Dodd AJ, MA McCarthy, N Ainsworth, MA Burgman (2016) Identifying hotspots of alien plant naturalisation in Australia: approaches and predictions. BIOLOGICAL INVASIONS 18(3):631-645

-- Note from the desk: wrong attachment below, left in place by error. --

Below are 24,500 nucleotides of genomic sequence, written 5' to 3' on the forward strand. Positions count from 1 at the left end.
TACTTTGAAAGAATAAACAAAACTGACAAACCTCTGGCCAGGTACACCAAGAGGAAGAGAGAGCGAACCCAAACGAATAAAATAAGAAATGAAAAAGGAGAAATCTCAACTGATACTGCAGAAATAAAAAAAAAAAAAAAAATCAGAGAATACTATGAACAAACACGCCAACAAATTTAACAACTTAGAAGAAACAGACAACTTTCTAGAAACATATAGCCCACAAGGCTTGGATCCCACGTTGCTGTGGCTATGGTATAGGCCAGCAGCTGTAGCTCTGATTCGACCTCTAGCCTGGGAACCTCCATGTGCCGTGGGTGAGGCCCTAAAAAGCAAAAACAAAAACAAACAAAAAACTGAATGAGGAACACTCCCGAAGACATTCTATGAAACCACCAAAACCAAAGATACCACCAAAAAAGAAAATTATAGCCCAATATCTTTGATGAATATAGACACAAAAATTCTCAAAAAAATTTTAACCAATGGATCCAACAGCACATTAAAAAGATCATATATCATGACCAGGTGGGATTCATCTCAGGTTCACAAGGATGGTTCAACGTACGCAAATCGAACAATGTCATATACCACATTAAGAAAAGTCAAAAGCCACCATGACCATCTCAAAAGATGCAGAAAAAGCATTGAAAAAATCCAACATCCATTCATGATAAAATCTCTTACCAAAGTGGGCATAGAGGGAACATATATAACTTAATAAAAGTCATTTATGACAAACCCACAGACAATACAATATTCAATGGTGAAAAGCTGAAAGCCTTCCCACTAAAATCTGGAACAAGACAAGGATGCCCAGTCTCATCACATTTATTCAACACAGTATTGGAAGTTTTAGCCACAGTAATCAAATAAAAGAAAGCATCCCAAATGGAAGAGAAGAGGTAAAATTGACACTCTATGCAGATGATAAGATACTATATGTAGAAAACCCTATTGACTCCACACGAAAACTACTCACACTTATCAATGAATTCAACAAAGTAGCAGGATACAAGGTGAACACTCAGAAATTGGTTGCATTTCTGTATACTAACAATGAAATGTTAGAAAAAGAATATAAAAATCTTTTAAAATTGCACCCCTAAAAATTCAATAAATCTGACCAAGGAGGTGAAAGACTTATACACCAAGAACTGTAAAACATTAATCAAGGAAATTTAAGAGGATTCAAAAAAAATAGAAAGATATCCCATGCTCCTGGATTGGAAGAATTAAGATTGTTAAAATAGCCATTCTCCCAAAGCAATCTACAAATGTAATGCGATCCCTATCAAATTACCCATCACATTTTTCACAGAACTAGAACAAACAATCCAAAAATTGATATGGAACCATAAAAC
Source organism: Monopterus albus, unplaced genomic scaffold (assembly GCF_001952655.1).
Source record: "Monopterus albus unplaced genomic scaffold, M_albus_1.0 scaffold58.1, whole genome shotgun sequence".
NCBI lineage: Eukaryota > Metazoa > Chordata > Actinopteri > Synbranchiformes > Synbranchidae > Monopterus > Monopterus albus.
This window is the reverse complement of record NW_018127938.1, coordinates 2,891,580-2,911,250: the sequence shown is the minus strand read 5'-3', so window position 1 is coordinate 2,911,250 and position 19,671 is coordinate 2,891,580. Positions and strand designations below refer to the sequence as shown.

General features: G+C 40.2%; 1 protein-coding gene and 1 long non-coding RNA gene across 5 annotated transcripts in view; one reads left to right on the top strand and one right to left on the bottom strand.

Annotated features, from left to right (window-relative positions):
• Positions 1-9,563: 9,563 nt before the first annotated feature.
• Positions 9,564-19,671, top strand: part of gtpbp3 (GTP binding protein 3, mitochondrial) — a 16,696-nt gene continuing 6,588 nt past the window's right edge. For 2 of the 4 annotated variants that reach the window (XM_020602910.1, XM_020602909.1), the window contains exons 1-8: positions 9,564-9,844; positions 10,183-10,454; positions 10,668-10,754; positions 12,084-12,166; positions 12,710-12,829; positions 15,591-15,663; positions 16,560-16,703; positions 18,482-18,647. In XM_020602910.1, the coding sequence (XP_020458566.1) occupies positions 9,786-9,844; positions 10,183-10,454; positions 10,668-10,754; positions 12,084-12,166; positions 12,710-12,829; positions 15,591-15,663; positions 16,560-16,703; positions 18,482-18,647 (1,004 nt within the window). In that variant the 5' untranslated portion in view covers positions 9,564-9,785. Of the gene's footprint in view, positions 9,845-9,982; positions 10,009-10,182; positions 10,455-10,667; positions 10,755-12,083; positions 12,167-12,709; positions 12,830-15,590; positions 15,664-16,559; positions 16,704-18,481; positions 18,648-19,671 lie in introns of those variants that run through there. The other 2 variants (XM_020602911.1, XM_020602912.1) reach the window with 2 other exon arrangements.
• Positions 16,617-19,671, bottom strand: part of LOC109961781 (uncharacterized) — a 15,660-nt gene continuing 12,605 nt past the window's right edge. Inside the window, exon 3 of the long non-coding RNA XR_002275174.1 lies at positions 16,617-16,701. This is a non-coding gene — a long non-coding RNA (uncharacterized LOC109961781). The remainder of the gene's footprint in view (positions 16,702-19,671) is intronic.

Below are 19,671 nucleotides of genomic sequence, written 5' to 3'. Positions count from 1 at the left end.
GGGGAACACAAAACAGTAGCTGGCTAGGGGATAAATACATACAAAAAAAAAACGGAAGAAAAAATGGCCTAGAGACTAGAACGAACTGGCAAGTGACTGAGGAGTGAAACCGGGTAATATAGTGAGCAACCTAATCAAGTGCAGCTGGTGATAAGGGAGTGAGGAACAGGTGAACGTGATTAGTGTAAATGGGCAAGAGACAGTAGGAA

The early detection of newly naturalised alien species is vital to ensuring the greatest chance of their successful eradication. Understanding where species naturalise most frequently is the first stage in allocating surveillance effort. Using Australia's Virtual Herbarium, we compiled the collection records for all plant species in Australia. We controlled for potential spatial biases in collection effort to identify areas that have an elevated rate of first records of alien species' occurrence in Australia. Collection effort was highly variable across Australia, but the most intense collection effort occurred either close to herbaria (located in cities) or in remote natural environments. Significant clusters of first records of occurrence were identified around each state's capital city, coinciding with higher collection effort. Using Poisson point process modelling, we were able to determine the relative influence of environmental and anthropogenic factors on the spatial variation in the risk of species naturalisation. Effort-corrected naturalisation risk appeared to be strongly related to land use, road and human population densities, as well as environmental factors such as average temperature and rainfall. Our paper illustrates how the risk of naturalisation at a location can be estimated quantitatively. Improved understanding of factors that contribute to naturalisation risk enhances allocation of surveillance effort, thereby detecting novel species sooner, and increasing the likelihood of their eventual eradication.